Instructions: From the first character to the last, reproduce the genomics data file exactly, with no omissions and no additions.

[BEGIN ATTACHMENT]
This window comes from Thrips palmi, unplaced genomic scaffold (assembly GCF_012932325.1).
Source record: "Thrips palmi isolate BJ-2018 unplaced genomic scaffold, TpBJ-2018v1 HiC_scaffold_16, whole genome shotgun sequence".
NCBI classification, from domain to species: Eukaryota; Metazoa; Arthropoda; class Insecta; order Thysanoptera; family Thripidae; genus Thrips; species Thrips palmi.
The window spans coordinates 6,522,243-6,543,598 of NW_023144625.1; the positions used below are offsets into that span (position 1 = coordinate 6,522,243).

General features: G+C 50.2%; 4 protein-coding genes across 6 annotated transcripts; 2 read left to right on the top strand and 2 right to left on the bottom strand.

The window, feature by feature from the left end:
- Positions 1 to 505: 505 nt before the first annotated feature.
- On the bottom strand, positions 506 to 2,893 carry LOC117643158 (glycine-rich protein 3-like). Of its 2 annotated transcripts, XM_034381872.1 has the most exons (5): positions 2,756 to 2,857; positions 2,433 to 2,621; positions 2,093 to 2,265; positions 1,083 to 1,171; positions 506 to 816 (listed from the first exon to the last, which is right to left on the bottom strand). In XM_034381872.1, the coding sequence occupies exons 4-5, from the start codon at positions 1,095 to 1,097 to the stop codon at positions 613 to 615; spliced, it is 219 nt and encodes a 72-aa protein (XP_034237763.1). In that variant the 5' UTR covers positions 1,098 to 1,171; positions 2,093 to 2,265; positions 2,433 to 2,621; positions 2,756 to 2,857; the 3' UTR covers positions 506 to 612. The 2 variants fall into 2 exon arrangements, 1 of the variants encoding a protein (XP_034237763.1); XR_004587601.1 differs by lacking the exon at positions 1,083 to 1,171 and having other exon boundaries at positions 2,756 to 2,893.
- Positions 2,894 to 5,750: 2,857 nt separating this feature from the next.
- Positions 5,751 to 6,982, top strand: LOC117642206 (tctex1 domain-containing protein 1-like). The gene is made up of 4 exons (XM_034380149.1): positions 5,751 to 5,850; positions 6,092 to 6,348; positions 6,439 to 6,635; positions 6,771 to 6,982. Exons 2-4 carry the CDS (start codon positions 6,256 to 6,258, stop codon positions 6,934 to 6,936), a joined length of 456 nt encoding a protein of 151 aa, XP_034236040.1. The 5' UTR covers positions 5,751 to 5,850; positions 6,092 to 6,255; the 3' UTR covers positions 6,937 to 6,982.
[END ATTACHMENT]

This window comes from Thrips palmi, unplaced genomic scaffold (assembly GCF_012932325.1).
Source record: "Thrips palmi isolate BJ-2018 unplaced genomic scaffold, TpBJ-2018v1 HiC_scaffold_16, whole genome shotgun sequence".
NCBI classification, from domain to species: Eukaryota; Metazoa; Arthropoda; class Insecta; order Thysanoptera; family Thripidae; genus Thrips; species Thrips palmi.
The window spans coordinates 6,522,243-6,543,598 of NW_023144625.1; the positions used below are offsets into that span (position 1 = coordinate 6,522,243).

General features: G+C 50.2%; 4 protein-coding genes across 6 annotated transcripts; 2 read left to right on the top strand and 2 right to left on the bottom strand.

The window, feature by feature from the left end:
- Positions 1 to 505: 505 nt before the first annotated feature.
- On the bottom strand, positions 506 to 2,893 carry LOC117643158 (glycine-rich protein 3-like). Of its 2 annotated transcripts, XM_034381872.1 has the most exons (5): positions 2,756 to 2,857; positions 2,433 to 2,621; positions 2,093 to 2,265; positions 1,083 to 1,171; positions 506 to 816 (listed from the first exon to the last, which is right to left on the bottom strand). In XM_034381872.1, the coding sequence occupies exons 4-5, from the start codon at positions 1,095 to 1,097 to the stop codon at positions 613 to 615; spliced, it is 219 nt and encodes a 72-aa protein (XP_034237763.1). In that variant the 5' UTR covers positions 1,098 to 1,171; positions 2,093 to 2,265; positions 2,433 to 2,621; positions 2,756 to 2,857; the 3' UTR covers positions 506 to 612. The 2 variants fall into 2 exon arrangements, 1 of the variants encoding a protein (XP_034237763.1); XR_004587601.1 differs by lacking the exon at positions 1,083 to 1,171 and having other exon boundaries at positions 2,756 to 2,893.
- Positions 2,894 to 5,750: 2,857 nt separating this feature from the next.
- Positions 5,751 to 6,982, top strand: LOC117642206 (tctex1 domain-containing protein 1-like). The gene is made up of 4 exons (XM_034380149.1): positions 5,751 to 5,850; positions 6,092 to 6,348; positions 6,439 to 6,635; positions 6,771 to 6,982. Exons 2-4 carry the CDS (start codon positions 6,256 to 6,258, stop codon positions 6,934 to 6,936), a joined length of 456 nt encoding a protein of 151 aa, XP_034236040.1. The 5' UTR covers positions 5,751 to 5,850; positions 6,092 to 6,255; the 3' UTR covers positions 6,937 to 6,982.